12. The raw milk quality from organic and conventional agriculture

    Directory of Open Access Journals (Sweden)

    Juraj Čuboň

    2008-01-01

    Full Text Available In the experiment the parameters of milk quality from organic and conventional dairy farm were analyzed. The number of somatic cells was 219. 103 . ml−1 in the organic milk and 242. 103 . ml−1 in the conventional milk. It seems that conditions of organic farming could be able to have a positive effect of health of mammary gland. We found the highest number of somatic cells at the end of the year (336.103 . ml−1 in organic milk in December, respectively 336.103 . ml−1 in conventional milk in November. The total bacteria count was higher in organic milk (86.103 CFU . ml−1 than conventional (51.103 CFU . ml−1 likewise the number of coliform bacteria. Number of coliform bacteria was by conventional milk under 1000 CFU . ml−1 for all samples. The highest number of coliform bacteria in organic milk was achieved in February (1000 CFU . ml−1. We found higher content of fat (4.23 g . 100g−1 and protein (3.41 g . 100g−1 by organic milk in comparison with the conventional milk (4.11 g . 100g−1, resp. 3.39 g . 100g−1. The higher content of protein and fat in organic milk and the higher protein content in conventional milk were determined in December. The heat resistance was determined by 96 % ethanol required to coagulation of 2 ml of milk. The conventional milk has significantly lower heat resistance (1.38 ml than the organic one (1.86 ml. Better heat stability by organic milk and higher content of Ca (144.29 mg . 100g−1 correspond with higher technological quality of organic milk.

  13. Number and importance of somatic cells in goat’s milk

    Directory of Open Access Journals (Sweden)

    Lidija Kozačinski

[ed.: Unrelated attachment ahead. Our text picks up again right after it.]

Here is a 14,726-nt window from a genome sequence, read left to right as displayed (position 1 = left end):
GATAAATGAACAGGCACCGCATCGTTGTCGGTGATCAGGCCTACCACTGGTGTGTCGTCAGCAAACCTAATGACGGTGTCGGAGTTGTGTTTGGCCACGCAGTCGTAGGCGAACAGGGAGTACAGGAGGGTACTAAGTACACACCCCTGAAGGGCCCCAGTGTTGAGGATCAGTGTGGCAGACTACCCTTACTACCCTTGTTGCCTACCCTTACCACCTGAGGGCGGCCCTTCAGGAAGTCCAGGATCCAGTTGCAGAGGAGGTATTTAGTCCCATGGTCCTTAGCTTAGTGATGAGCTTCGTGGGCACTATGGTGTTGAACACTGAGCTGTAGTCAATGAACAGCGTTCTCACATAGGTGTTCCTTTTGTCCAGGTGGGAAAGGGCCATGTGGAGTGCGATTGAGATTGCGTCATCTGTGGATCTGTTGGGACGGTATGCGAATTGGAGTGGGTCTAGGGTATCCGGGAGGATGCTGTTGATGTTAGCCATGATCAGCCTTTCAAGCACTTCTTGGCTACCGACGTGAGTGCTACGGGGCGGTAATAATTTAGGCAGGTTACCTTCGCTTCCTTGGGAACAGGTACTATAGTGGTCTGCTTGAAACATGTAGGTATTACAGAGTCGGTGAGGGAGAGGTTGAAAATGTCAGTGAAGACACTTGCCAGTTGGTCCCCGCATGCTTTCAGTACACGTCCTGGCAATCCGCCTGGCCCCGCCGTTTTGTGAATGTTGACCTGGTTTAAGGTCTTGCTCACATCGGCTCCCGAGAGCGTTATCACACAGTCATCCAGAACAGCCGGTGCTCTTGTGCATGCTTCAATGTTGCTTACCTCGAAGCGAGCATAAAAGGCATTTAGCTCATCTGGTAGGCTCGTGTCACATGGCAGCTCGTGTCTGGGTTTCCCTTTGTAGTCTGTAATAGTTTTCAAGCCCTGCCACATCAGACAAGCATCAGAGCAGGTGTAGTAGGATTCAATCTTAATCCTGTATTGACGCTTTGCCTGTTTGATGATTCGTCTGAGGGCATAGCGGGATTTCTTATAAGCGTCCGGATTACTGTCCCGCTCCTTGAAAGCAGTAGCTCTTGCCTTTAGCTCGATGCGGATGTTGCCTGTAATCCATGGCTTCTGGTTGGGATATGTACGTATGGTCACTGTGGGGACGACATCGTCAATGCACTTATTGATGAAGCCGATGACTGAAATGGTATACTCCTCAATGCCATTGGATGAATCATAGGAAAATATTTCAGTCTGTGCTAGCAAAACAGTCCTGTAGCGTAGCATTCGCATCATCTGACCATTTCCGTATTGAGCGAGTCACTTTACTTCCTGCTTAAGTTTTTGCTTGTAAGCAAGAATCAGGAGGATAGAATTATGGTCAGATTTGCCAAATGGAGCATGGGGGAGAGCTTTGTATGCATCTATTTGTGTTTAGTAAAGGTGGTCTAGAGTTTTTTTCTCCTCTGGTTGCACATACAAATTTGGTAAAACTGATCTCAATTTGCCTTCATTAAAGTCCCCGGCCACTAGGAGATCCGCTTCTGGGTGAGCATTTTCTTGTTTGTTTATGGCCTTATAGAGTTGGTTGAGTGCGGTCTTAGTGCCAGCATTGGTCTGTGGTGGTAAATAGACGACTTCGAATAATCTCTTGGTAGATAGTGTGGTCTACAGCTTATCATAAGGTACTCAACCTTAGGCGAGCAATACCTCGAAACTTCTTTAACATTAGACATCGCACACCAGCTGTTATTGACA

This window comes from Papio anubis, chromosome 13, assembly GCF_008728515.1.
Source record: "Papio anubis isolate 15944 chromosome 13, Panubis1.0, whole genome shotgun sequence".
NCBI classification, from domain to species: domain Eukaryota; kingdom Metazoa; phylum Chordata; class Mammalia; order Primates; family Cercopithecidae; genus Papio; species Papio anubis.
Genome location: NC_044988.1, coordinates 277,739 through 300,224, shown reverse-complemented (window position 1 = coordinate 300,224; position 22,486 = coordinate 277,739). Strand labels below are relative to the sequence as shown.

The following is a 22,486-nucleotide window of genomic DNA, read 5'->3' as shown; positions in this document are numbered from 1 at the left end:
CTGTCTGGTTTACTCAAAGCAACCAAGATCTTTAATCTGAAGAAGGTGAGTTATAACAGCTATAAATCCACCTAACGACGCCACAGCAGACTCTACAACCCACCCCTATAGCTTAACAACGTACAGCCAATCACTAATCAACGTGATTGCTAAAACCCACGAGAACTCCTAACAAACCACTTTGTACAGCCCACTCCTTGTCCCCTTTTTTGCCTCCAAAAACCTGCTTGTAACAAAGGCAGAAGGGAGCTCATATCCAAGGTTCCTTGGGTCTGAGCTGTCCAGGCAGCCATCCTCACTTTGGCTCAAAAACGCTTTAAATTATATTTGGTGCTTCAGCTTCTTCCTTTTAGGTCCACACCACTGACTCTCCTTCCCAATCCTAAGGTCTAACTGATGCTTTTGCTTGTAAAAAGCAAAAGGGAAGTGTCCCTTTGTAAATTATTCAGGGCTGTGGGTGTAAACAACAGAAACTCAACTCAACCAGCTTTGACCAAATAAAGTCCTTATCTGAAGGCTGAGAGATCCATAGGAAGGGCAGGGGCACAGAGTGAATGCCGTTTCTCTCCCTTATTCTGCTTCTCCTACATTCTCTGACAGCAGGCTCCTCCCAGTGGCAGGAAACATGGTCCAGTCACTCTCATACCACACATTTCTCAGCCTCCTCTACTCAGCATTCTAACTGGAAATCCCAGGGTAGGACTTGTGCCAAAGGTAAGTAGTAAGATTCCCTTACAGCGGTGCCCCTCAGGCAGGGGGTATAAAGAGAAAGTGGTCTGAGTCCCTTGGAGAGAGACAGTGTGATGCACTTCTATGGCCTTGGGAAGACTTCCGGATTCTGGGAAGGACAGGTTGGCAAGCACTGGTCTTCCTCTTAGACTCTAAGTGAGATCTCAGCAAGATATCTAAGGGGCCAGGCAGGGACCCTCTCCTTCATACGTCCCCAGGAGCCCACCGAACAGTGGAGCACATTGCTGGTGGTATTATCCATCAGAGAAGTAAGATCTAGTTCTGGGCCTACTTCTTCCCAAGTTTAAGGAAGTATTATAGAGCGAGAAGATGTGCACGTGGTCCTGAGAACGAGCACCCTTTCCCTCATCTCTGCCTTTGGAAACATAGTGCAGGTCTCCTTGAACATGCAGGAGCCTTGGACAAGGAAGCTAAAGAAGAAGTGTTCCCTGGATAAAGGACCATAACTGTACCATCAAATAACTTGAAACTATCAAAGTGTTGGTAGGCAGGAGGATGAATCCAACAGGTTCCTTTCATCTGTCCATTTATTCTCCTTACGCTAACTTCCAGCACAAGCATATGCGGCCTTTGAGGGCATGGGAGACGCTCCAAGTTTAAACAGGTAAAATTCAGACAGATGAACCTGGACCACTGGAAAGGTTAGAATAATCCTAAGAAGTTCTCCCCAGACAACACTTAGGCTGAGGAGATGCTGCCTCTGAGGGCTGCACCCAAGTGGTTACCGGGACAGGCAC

2001-04-01

    Full Text Available Goat’s milk samples were examined on mastitis using stable procedure (California-mastitis test. 427 of the examined milk samples (46.82% had positive reaction from 1 to 3 while other 485 samples (53.18% had negative reaction on the mastitis test, indicating that no illness of mammary gland occurred. Number of somatic cells, counted using “Fossomatic” counter, was 1.3x106/ml average. By comparing the results of mastitis-test evaluation (CMT with the number of somatic cells and findings of mastitis agents in milk showed that higher number of somatic cells is not the only indication of goat’s mammary gland illness. Mastitis-test is method that can exclude inflammation of goat’s mammary gland, but every positive reaction should be confirmed or eliminate with bacteriological examination. Based on the results of this research, it has been shown that the limit for somatic cells number in goat's milk can be over 1 000 000/ml.

  14. Pattern of γ-glutamyl transferase activity in cow milk throughout lactation and relationships with metabolic conditions and milk composition.

    Science.gov (United States)

    Calamari, L; Gobbi, L; Russo, F; Cappelli, F Piccioli

    2015-08-01